Rift – Mr. Familiar
A lot of people seem interested or excited about Rift – Planes of Telara… or Rifts of Telara… or just Rift. I’m not really sure what the official name is at this point. Anyway, people whose opinions I respect are writing a lot about it.
Unfortunately, my dance card is kind of full when it comes to the fantasy MMO genre.
One of the things Rift has going for it is the latest and greatest version of Public Quests, which sounds like it is working great in the beta. Unfortunately, Public Quests were a also a key differentiator for Warhammer Online back in the day, where they also worked well in beta. Will Rift fare better when it goes beyond the self-selecting beta crowd and has to capture an audience that will need to buy a box and pay a subscription fee?
And then there is the soul mechanic, which has described as multiple mix-and-match talent trees so you can have greater character differentiation. Again, sound great in theory, but we’ve all seen diversity packed up and put away because there turns out to be one “optimum” talent point distribution for a given role or task and all else is considered crap. Maybe the team at Trion is wily enough to have avoided this… or maybe showing up with the soul that gives you a pet will mark you as a loser as surely as showing up in a WoW dungeon finder group with the title “the Explorer” will. We shall see.
And while I have enunciated what is probably the most pessimistic possible view of what these features portend, I still have to ask what Rift really has going for it that would draw me in and keep me playing.
Guild Wars 2 – Return to the land of no jumping
I really like that logo.
Logo aside though, Guild Wars 2 is probably a reach, given I could never really get into the original Guild Wars.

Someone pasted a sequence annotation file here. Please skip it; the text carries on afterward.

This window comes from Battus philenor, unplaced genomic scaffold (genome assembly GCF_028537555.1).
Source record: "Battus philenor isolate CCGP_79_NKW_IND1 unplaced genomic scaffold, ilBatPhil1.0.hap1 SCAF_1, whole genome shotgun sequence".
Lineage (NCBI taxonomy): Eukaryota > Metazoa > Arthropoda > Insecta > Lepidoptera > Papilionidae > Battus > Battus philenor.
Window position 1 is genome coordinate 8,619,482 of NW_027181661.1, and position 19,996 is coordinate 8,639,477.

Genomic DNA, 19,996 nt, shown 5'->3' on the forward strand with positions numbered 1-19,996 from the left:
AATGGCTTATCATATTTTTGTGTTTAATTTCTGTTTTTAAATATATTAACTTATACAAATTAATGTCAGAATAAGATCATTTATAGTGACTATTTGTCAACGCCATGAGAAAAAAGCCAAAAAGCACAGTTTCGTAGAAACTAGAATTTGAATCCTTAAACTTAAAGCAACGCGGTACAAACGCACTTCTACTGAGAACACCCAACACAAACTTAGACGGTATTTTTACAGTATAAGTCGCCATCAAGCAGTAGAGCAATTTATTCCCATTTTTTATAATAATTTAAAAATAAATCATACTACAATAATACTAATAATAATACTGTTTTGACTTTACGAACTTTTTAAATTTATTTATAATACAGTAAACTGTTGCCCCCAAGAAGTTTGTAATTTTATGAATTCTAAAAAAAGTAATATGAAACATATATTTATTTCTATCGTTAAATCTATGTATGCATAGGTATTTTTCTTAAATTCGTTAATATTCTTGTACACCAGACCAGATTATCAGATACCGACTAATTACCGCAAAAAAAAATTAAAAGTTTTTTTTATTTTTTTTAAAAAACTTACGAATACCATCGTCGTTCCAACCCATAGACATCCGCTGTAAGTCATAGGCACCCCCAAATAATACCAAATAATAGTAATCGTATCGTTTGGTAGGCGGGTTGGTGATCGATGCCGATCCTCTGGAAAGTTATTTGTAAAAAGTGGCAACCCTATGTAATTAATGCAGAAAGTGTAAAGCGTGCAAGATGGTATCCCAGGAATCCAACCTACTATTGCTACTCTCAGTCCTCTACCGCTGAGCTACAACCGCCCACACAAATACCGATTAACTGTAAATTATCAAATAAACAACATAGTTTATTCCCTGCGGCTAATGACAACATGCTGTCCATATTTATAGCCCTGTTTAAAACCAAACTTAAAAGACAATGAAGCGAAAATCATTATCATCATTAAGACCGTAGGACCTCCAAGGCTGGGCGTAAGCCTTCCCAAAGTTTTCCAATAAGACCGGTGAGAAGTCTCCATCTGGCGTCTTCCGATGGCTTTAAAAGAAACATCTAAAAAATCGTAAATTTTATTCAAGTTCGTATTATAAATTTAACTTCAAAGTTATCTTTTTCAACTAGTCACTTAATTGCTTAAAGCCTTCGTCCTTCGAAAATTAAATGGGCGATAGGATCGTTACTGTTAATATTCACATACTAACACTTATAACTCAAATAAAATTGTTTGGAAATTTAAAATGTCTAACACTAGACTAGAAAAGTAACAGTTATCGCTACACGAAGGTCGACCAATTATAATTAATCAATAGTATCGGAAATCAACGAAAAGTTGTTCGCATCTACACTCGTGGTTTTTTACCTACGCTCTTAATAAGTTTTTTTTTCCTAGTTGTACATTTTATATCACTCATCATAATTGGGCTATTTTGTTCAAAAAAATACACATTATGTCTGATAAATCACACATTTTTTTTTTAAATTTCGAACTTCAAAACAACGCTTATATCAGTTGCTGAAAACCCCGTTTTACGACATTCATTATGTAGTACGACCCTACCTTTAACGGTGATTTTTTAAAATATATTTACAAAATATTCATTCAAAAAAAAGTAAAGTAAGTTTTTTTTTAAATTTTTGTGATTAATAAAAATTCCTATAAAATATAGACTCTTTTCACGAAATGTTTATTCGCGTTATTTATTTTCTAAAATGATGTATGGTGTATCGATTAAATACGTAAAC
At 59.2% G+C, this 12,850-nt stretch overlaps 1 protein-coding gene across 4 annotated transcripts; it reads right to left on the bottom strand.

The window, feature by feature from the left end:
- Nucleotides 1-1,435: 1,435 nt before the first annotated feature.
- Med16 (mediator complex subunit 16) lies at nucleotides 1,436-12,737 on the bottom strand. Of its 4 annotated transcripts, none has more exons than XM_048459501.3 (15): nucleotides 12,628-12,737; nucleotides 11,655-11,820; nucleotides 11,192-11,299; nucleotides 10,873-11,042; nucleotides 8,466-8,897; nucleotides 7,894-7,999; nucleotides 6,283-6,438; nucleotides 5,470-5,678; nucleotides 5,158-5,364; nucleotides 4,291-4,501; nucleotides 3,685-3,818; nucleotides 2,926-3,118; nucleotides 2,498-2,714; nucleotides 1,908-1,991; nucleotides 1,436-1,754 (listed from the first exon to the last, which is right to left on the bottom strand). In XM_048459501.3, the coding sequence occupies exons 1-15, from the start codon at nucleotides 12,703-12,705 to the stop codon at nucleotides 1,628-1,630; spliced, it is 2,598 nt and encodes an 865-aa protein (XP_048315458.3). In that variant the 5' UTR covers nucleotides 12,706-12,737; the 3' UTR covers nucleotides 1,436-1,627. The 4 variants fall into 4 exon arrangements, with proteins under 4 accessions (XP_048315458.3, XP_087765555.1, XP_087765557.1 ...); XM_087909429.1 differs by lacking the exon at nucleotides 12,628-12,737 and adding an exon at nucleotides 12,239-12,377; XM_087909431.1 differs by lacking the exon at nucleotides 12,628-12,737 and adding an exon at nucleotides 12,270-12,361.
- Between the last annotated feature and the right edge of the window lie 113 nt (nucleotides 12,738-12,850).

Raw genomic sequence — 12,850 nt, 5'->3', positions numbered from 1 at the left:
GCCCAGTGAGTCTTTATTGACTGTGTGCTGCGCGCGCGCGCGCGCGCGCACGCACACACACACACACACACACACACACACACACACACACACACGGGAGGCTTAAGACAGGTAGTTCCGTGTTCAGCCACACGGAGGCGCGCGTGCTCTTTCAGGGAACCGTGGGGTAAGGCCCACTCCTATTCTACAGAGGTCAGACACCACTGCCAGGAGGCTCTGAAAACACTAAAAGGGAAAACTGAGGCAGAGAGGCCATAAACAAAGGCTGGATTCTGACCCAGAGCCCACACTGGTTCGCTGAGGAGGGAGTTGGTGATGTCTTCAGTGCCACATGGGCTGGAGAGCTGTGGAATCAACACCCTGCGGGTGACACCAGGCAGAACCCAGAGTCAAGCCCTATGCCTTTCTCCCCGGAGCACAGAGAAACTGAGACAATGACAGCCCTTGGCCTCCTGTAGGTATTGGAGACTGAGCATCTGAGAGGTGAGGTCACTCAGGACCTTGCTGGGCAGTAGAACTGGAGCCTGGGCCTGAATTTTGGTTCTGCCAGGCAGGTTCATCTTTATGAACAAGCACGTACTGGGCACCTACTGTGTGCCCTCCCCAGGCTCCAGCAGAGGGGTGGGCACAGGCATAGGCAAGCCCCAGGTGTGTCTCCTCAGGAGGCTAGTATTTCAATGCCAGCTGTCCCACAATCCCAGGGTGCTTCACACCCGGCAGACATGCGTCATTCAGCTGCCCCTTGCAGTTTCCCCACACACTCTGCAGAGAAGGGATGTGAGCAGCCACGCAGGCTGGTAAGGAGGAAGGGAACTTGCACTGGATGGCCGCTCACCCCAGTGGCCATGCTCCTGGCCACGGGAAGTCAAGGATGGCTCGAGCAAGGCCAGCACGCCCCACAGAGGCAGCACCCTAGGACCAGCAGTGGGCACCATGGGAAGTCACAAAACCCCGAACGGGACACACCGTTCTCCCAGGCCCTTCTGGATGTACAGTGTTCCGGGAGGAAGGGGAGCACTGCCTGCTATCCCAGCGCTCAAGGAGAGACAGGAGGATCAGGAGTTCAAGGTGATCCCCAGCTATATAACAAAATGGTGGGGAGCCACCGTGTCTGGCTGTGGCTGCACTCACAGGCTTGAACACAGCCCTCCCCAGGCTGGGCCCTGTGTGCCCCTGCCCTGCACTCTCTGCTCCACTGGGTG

I own it. I actually own the original and one of the expansions.
I like the idea of it. Not so many levels, emphasis on group adventures.
And there is the subscriptions model, which is “Buy the box, play forever.” You have to love that.
I’ve installed it a few times and have tried to get into it, but I never stick with it.
The scenery is gorgeous but I find the character models off-putting. I have mocked Darren about his complete aversion to any anime-like Asian character models, but I kind of see his point here. And you have to look at your character all the time, so if you don’t like how they look….
That and the space bar doesn’t make you jump. This is one of those trivial things that suddenly becomes annoying when you can’t do it. I watch our instance group when we travel across zones and several of us are practically addicted to jumping. We jump at the crest of every rise, over every obstacle, on every down slope just to see how far we can go. So when Potshot and I last played Guild Wars it almost caused us physical distress not to be able to jump.